The Problem With Personal Development & Why Your Life Isn't Improving
As someone who regularly creates personal development content, me sharing the problems with personal development may seem counter-intuitive, but I do it for a reason.
I do it not because I believe that my take on self-help is the real savior we've all been waiting for, but rather because whether it's my content or someone else's that really jives with you, I want it to actually work! And I believe that one of the keys to doing so is being able to understand both why things haven't worked out so far, and what you need to look out for moving forward.
So here are my personal qualms and observations of the incredible world of self-help and personal development, an industry that is said to be worth over $10 billion dollars annually.
1. It Wastes Time Stroking Egos
The first major issue with most self-help content is that it wastes far too much time stroking the reader's ego. Rather than telling you what you actually need to hear, it chooses to focus on justifying your problems and emphasizing how great your life will be once you overcome them. Don't get me wrong, both of these things are great, but they are not an acceptable substitute for the actual work.
2. It's A Bunch Of People Justifying Themselves
I get that in order for people to be willing to buy your book, take your course or watch your videos that you'll need to share what you've done and prove to them why you're worth listening to, but no one said it needs to be the main focus. Currently working on a book myself, I love to occasionally stroll through the review section on Amazon to see what actual readers liked and disliked about many of the best-selling self-help books.
While there are plenty of 4 and 5-star reviews, there are also a fair share of the 1 and 2-star variety. And one of the most common complaints (of even some of the most popular personal development books) is that rather than focusing on providing practical value to the reader, the writer opted to focus on their life experience and what makes them both great and relatable.
3. It Falsely Advertises As A Quick Fix
True change takes both time and work. Period. Yet, book after book and seminar after seminar continues to proclaim how the 200 pages or 2-day event that they have to offer is all that you'll need.
Think of how many times you've read or watched something awesome and you felt a metaphorical lightbulb go on above your head. Of all the times that you've experienced that, how many times did you follow it up by putting something concrete into action?... Consistently?... I thought so.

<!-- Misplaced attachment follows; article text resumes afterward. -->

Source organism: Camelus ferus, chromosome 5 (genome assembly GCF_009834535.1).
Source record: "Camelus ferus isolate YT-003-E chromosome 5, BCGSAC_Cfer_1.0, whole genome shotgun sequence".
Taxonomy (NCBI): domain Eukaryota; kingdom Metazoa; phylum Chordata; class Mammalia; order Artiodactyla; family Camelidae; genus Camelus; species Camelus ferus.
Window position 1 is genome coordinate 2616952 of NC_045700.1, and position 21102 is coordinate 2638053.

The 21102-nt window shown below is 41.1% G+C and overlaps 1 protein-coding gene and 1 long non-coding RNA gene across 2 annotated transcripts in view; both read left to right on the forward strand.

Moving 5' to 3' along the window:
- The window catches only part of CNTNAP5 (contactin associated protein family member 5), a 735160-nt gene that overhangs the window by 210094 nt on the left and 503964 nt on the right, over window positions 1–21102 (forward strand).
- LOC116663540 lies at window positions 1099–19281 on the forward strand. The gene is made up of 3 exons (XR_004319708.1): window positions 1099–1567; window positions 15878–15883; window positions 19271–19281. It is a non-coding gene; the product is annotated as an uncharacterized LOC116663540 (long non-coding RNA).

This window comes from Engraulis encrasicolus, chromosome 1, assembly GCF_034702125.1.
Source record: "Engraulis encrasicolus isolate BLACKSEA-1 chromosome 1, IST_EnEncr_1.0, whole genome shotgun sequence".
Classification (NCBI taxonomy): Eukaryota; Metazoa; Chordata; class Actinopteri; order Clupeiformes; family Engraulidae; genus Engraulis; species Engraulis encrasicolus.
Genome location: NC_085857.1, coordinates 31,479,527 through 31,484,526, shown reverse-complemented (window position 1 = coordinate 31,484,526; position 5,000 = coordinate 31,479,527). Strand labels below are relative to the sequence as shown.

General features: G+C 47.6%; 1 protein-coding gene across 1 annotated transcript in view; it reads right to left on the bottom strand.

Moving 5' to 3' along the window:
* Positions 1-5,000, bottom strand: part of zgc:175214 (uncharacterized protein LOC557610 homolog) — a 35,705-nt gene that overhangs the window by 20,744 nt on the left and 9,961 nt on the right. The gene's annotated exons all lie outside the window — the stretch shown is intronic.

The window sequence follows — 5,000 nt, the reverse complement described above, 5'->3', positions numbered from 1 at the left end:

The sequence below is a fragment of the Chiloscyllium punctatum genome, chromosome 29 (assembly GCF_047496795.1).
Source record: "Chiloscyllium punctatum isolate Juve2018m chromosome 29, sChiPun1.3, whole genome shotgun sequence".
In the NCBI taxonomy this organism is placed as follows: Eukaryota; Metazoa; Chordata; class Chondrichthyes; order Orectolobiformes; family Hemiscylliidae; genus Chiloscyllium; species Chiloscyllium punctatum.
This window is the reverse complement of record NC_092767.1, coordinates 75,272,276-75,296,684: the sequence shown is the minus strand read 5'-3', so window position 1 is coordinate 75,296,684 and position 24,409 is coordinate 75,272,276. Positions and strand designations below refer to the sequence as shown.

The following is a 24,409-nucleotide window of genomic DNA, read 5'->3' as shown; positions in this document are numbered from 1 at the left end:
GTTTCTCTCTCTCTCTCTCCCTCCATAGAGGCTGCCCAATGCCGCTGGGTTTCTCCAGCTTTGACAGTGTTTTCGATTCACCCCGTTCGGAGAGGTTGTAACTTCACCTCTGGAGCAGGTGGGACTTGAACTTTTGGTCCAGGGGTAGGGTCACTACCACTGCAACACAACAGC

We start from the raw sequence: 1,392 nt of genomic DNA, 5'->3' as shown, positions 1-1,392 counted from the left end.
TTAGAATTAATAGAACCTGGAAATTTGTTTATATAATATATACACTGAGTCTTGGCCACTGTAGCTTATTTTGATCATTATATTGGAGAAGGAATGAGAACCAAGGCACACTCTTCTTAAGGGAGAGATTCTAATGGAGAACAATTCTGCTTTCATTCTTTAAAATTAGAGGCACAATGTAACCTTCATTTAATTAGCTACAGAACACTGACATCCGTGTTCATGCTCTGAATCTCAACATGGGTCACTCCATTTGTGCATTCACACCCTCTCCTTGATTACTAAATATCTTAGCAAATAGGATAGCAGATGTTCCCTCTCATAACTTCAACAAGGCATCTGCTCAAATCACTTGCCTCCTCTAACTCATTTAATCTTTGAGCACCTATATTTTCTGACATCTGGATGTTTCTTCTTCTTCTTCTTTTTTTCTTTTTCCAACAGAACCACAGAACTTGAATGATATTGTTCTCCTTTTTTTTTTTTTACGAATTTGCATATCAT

4. The "Teachers" Are Out of Context
Whether your self-help "guru" (in my opinion no one should be anyone's guru) is a seasoned veteran like Bob Proctor, or a newbie like me, we are all out of context.
In terms of the big players that are at the top of the industry that still churn out new content, their issue lies in the fact that they are now so far removed from where the majority of their readers are, that most of what they teach isn't as applicable as they think.
The newbies on the other hand have a tendency to state things so matter-of-factly while in reality they are still in the trenches of trying it out, and are hoping you will be part of the meal ticket proving it works.
"Human beings are works in progress that mistakingly think they're finished." - Dan Gilbert
5. It's Not One Size Fits All
As much as I wish that my approach to personal development is exactly what everyone needs, it's not. In this moment Tony Robbins' insight may work particularly well for Glenda in Oklahoma, while Marie Forleo's perspective does the trick for Claudio in Rome, but even those two, who seem to have found their needed source, are likely going to have to change things up at some point in the future.
We are all unique beings with our own complex inner workings and backstories that contribute to what does and doesn't work for us at any given time. So let's stop pretending that there is one message we all need to hear.
Ultimately, personal development is a beautiful world with the best of intentions (for the most part) that I am happy to be a part of. But be cautious of becoming a perpetual student to it. When something stands out, put it into action rather than casually continuing to just read and watch. The size of your personal development bookshelf or stack of books you perfectly placed for that Instagram post is only impressive to each of the authors and publishers that you bought from.
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